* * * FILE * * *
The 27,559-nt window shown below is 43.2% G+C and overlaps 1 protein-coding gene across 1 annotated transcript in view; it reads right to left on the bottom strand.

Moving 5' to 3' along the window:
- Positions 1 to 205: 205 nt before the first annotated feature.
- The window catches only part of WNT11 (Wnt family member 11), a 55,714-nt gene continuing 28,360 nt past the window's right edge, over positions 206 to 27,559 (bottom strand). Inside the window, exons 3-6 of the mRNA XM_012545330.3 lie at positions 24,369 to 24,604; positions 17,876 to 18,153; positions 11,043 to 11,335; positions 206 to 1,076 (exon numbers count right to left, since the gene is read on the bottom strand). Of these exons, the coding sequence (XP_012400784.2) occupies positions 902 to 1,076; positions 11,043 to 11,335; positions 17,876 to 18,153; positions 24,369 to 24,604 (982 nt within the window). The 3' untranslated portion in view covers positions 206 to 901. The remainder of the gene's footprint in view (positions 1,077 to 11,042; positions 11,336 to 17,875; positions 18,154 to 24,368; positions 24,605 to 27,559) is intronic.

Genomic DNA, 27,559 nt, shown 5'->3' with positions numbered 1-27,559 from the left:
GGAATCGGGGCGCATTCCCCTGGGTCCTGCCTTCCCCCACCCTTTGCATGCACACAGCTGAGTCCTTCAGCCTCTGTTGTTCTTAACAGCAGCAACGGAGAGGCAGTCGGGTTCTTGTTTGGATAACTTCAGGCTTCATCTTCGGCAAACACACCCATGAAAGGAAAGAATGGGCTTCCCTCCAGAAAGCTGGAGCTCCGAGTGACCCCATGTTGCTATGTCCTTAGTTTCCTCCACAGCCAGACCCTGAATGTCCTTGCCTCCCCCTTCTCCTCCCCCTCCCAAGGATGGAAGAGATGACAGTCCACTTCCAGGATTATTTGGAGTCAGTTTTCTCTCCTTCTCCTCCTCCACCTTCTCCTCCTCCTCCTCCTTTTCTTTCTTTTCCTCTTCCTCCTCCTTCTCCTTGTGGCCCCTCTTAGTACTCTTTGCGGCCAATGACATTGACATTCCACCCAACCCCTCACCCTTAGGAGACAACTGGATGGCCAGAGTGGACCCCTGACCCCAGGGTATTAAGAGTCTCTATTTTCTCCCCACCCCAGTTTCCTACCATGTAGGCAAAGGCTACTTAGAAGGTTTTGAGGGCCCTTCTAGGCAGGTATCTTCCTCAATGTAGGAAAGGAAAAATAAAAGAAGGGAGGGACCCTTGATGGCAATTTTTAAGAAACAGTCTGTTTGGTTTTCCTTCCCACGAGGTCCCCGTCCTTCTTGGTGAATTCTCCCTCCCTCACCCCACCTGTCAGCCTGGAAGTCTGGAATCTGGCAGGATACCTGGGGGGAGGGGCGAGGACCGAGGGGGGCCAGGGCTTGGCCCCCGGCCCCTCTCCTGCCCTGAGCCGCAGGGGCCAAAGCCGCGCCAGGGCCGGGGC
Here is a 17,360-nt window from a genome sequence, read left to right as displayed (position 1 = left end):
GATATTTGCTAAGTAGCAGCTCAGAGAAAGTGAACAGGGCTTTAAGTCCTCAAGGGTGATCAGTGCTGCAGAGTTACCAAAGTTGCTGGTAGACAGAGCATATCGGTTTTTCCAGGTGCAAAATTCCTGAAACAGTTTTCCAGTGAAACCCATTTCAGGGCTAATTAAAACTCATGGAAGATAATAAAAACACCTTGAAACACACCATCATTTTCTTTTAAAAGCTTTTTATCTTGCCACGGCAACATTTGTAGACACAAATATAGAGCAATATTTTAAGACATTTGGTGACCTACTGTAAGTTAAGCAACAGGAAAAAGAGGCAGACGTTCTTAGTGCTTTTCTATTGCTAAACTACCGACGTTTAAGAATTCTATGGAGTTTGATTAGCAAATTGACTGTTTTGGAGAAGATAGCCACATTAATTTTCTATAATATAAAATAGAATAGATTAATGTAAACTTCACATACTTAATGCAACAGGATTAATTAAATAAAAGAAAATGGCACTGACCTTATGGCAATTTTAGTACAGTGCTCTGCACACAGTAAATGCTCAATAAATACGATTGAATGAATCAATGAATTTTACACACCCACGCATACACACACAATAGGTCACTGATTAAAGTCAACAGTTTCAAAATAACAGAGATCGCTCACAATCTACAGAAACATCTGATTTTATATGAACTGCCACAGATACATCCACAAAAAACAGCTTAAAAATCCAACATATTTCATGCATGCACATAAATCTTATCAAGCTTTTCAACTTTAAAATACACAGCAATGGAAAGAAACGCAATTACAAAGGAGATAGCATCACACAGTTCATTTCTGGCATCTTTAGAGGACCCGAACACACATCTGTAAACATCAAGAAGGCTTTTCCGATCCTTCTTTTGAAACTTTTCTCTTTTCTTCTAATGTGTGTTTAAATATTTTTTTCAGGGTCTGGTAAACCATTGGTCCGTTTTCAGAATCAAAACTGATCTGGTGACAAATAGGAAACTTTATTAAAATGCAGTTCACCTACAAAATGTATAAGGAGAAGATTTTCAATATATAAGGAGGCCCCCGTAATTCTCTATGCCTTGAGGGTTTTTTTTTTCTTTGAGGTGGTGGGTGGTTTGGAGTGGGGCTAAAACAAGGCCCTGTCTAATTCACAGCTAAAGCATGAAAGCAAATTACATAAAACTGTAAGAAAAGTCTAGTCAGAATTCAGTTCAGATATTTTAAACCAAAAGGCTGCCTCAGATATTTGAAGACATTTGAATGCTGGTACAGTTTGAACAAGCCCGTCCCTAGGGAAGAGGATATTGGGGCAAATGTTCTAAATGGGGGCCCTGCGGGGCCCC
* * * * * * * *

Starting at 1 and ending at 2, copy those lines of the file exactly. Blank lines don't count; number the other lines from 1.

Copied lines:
The 27,559-nt window shown below is 43.2% G+C and overlaps 1 protein-coding gene across 1 annotated transcript in view; it reads right to left on the bottom strand.

Moving 5' to 3' along the window: